Filling an unfillable gap: Former professor recounts days after the crash

Britanie Morgan, Reporter


Forty-four years ago George Arnold was attending a drive-in movie with his future wife when a carhop told him the tragic news. The flight carrying several of his friends and students had crashed. Arnold said he can still remember driving to his parent’s home on that rainy day.

“At those moments everyone remembers where they were,” Arnold said. “It was one of those bone-chilling, grayish, rainy days. We drove to my parents’ home, and before I could make it inside, they met me to talk about what had happened.”

After arriving back in Huntington, Arnold said everyone was just indescribably sad. Businesses closed and had their doors covered with black crepe paper.

“To really understand it you had to have been there at the time,” Arnold said. “Everyone in town was deeply affected, whether they liked football or not.”

Arnold was in his third year as a journalism professor at Marshall University. He and Ralph Turner taught the editing and reporting class that produced The Parthenon. At first classes were scheduled to continue, however Arnold said once people started to see how empty the classrooms felt, classes were canceled for the week following the crash.

“People walked in and saw the empty seats and realized the students who were missing,” Arnold said. “Teachers were crying, students were crying, they had to cancel classes.”

The students in the School of Journalism did not go home though. Arnold said the students explained to W. Page Pitt how important it was for them to produce a special edition of The Parthenon to honor those lost.

“Our students refused to go home,” Arnold said. “They were driven to do something.”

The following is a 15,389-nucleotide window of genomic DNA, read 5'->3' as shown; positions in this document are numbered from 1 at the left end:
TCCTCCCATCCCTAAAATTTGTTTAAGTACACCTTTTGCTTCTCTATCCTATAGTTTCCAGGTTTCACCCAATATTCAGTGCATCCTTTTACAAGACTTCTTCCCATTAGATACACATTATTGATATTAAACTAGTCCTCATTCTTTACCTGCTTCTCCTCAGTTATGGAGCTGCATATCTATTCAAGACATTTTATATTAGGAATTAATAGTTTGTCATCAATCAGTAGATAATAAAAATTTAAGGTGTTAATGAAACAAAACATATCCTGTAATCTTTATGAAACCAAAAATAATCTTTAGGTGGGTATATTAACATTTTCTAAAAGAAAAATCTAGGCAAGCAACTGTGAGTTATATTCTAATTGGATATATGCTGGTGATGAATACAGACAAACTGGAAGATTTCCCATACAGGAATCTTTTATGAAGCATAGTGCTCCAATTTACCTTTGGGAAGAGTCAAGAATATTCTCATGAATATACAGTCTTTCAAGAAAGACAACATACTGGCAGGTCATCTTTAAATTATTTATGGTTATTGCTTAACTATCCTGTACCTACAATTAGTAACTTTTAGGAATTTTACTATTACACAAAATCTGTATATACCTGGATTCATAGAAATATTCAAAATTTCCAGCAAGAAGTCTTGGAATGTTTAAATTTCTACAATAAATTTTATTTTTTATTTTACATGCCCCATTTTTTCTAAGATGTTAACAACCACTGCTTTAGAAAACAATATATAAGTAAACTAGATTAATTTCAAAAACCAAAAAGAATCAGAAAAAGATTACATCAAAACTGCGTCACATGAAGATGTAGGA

It took the students a few days to produce what would be one of the longest and most unique papers for Marshall. They opened the paper to everyone on campus and many non-journalism students submitted poetry and other forms of art to show their respects for those lost. Arnold said it was the only edition in his 36 years that faculty contributed stories as well.

“It’s a wonderful edition that  we are still proud of today,” Arnold said.

Arnold said this edition was a way for the students to grieve the loss of so many friends and community members during a tragedy that people could hardly talk about.

“We worked with a purpose,” Arnold said. “I think they worked their grief out with that edition.”

Pitt sent a copy of the special edition to every journalism school in the country. Arnold said that edition of The Parthenon is still one of his favorites.

“It’s one of the most important moments of my life as faculty,” Arnold said.

Arnold also supplied the photos for the Monday edition of the Herald Dispatch that followed the crash.

Britanie Morgan can be contacted at morgan230@